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@-JeffFerland I don't really get your argument. What @curousguy suggested is a CTR mode like construction, that should be a secure streamcipher if the hash function is good. –  CodesInChaos Apr 2 '12 at 21:01

Is there a simple explanation of the real difference between hash functions and symmetric cyphers?

  • A cipher is reversible, a hash function is not
  • The length of the output of a cipher depends on the length of the input; a hash function produces the same length output regardless of the input
  • A single bit change anywhere in a cryptographic hash function produces a cascading (dramatic) change in the hash output. As a rule, this is not true for ciphers.
  • A cipher requires a key, a hash does not

The design and purpose of the two are fundamentally different and they are not interchangeable.

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"A cipher is reversible" That a POV; from another POV: can you guess the key from cypher-text? "A cipher requires a key, a hash does not" That's a good one. It seems that "hash does not have a key" is what makes hashing more difficult than encryption. –  curiousguy Apr 3 '12 at 6:17
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@curiousguy: no POV about it; ciphers are two-way, hashes are one-way. Under no circumstances can a hash be reversed because it throws away information during the hashing process, whereas ciphers do not. Ciphers require a key to operate, but the data is retained. With a hash, the data is irreversibly destroyed. A hash function is something like "count the number of vowels." You simply can't take the number of vowels and derive what the original paragraph said. That information is lost. –  tylerl Apr 3 '12 at 8:51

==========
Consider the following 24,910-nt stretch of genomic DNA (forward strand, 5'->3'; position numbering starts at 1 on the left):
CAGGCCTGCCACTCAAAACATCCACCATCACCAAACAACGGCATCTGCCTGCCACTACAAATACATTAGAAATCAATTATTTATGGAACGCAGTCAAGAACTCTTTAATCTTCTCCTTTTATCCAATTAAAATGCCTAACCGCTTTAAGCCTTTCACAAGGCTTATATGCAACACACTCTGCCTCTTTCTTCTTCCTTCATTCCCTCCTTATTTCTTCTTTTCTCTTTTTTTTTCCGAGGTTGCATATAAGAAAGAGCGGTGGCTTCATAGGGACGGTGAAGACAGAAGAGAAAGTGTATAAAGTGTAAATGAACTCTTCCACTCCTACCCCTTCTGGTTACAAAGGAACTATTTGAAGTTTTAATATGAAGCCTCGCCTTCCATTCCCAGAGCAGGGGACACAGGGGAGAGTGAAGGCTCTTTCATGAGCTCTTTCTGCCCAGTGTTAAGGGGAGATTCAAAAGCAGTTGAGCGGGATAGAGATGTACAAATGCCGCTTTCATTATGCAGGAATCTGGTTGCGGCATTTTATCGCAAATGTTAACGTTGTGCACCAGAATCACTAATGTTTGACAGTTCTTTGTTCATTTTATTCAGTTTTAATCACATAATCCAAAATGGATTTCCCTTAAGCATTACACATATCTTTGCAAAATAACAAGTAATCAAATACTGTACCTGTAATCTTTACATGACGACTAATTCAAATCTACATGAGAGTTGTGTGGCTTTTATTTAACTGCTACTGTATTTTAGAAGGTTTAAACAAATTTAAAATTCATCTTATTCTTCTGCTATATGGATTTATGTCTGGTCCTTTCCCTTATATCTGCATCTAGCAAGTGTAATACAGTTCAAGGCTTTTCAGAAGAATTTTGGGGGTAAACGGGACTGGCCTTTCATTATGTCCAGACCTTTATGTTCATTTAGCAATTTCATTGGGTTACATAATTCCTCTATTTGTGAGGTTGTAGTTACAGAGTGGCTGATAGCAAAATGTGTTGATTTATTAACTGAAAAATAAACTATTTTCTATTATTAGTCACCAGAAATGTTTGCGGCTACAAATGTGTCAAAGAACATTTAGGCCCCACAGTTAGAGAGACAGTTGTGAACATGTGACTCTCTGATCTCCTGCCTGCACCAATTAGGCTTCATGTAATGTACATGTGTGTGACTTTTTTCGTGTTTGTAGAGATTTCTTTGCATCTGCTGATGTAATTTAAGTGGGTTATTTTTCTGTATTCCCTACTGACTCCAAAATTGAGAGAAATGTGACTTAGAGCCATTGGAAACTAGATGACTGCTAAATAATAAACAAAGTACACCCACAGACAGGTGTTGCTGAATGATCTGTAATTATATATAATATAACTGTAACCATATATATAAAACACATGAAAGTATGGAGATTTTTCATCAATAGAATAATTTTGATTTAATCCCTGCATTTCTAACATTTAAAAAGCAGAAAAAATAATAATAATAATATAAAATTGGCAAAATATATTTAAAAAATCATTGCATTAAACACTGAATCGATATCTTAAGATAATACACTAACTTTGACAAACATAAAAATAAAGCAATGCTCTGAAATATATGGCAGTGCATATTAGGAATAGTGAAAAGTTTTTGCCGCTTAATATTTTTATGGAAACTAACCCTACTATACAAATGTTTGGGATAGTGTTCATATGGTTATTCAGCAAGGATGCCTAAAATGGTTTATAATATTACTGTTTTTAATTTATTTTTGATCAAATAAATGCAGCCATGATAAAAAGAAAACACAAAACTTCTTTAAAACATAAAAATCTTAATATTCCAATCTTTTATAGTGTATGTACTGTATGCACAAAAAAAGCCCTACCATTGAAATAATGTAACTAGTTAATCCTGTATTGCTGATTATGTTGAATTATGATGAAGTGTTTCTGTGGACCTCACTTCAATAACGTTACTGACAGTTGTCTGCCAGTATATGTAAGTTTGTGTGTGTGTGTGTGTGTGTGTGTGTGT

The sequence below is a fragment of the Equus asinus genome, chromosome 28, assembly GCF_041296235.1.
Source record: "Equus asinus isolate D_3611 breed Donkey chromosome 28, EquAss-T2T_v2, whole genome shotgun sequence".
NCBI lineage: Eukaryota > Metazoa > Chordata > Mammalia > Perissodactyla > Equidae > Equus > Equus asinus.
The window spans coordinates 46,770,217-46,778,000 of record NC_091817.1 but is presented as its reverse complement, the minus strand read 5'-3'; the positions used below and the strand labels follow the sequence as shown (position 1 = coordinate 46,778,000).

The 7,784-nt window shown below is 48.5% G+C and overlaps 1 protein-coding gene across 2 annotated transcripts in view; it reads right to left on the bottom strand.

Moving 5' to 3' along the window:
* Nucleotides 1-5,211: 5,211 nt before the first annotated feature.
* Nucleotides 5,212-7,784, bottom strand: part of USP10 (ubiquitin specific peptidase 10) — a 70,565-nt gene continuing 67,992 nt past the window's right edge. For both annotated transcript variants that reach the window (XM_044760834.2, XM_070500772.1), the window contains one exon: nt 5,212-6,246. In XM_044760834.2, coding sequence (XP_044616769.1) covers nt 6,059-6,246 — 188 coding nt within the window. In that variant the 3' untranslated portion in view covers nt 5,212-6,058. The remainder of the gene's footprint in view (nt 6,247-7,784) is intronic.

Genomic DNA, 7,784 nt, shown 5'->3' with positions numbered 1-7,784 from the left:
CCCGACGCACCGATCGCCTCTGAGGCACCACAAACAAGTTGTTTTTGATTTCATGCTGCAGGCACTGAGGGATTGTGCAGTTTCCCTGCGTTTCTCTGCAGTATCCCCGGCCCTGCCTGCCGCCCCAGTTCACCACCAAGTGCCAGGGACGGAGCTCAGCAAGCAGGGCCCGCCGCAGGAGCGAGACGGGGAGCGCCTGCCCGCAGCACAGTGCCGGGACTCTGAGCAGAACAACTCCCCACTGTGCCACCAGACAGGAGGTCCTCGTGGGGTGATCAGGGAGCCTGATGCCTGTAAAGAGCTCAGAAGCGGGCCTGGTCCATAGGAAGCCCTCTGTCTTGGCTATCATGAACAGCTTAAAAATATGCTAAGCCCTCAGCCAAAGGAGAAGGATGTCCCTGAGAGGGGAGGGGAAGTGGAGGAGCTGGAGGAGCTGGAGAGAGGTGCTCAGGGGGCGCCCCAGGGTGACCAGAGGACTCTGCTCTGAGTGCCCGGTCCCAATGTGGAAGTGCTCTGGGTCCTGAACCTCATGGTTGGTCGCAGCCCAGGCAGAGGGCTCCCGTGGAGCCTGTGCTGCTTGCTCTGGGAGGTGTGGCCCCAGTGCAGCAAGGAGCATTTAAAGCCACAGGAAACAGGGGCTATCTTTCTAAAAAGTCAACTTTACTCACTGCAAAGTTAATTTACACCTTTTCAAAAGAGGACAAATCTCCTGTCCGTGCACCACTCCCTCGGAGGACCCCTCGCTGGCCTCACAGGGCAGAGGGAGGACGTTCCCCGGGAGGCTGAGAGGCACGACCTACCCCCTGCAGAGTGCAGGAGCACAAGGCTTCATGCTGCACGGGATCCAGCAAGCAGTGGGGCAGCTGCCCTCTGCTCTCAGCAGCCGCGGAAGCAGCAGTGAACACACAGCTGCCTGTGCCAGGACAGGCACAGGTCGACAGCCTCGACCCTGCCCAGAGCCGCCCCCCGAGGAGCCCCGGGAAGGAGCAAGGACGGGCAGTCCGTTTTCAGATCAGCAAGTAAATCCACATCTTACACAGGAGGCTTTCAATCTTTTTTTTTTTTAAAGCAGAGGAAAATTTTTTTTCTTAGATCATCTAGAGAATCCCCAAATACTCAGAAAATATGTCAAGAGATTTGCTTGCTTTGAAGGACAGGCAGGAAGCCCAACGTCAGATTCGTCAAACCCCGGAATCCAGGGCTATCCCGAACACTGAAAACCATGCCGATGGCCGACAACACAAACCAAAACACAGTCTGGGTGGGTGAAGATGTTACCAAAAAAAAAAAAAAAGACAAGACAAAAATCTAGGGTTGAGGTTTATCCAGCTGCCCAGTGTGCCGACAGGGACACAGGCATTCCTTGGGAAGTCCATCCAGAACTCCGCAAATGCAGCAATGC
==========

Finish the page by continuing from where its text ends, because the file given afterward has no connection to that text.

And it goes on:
"no POV about it" Your "POV" is that you want the clear-text from the cypher-text. My "POV" is that I want the key from clear-text and cypher-text. My intuition was that most used cyphers implement one-way function. (Thomas explained my intuition really well.) –  curiousguy Apr 3 '12 at 11:53
    
It is not unheard-of for ciphers and hashes to share some common algorithmic thread. A perfect example is Threefish (successor to twofish and blowfish) which was created as a component of the Skein hash function. But while a cipher must retain enough information to reproduce the original result as necessary, a hash does not. –  tylerl Sep 16 '12 at 7:34

You can basically turn any block cipher into a hash function using Merkle-Damgard-construction and you can basically turn any hash function into a block cipher using Feistel-networks if you define the Feistel function F in the following way.

F(half_block, round_key) = hash(concatenate(half_block, round_key))

But it's quite inefficient (takes long to compute), since F is already expensive to compute (it's an iterative algorithm using e. g. 80 internal "rounds" in case of SHA-512) and for the Feistel structure, F itself is iterated multiple times. Say you have a 20-stage Feistel network with an 80-round round function F, you perform 1600 SHA-2 "rounds" per block. It also leads to rather large block sizes (double the size of the hash function's output), e. g. 1024-bit block cipher if you were to use SHA-512 as the hash function.